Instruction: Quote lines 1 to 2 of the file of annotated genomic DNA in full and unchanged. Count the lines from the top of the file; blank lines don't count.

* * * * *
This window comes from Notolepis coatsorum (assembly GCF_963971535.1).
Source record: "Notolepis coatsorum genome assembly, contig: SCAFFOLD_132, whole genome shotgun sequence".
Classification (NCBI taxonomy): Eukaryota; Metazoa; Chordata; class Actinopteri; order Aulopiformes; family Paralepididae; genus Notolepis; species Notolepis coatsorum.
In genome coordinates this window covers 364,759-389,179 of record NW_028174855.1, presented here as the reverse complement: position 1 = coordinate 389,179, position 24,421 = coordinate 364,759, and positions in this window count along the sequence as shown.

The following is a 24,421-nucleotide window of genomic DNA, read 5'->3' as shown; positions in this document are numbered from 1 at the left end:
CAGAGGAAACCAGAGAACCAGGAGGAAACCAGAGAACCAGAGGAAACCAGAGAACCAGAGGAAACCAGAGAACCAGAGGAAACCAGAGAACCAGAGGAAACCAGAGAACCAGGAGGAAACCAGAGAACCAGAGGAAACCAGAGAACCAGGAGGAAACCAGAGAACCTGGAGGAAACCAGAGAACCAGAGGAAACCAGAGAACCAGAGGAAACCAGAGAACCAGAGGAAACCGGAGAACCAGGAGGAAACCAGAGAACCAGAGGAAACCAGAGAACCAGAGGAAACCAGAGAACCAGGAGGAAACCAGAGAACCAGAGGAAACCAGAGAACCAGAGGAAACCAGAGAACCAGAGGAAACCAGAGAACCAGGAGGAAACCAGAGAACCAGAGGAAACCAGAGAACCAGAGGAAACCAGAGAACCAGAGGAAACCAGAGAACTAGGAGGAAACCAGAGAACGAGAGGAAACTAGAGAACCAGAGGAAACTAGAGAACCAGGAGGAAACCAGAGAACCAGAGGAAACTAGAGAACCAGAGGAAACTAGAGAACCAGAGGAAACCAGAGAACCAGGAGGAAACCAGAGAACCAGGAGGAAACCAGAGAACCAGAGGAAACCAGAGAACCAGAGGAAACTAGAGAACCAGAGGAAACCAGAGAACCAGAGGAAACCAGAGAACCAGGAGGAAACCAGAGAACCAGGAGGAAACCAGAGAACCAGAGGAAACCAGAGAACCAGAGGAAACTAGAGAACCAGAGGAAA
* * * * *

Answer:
This window comes from Notolepis coatsorum (assembly GCF_963971535.1).
Source record: "Notolepis coatsorum genome assembly, contig: SCAFFOLD_132, whole genome shotgun sequence".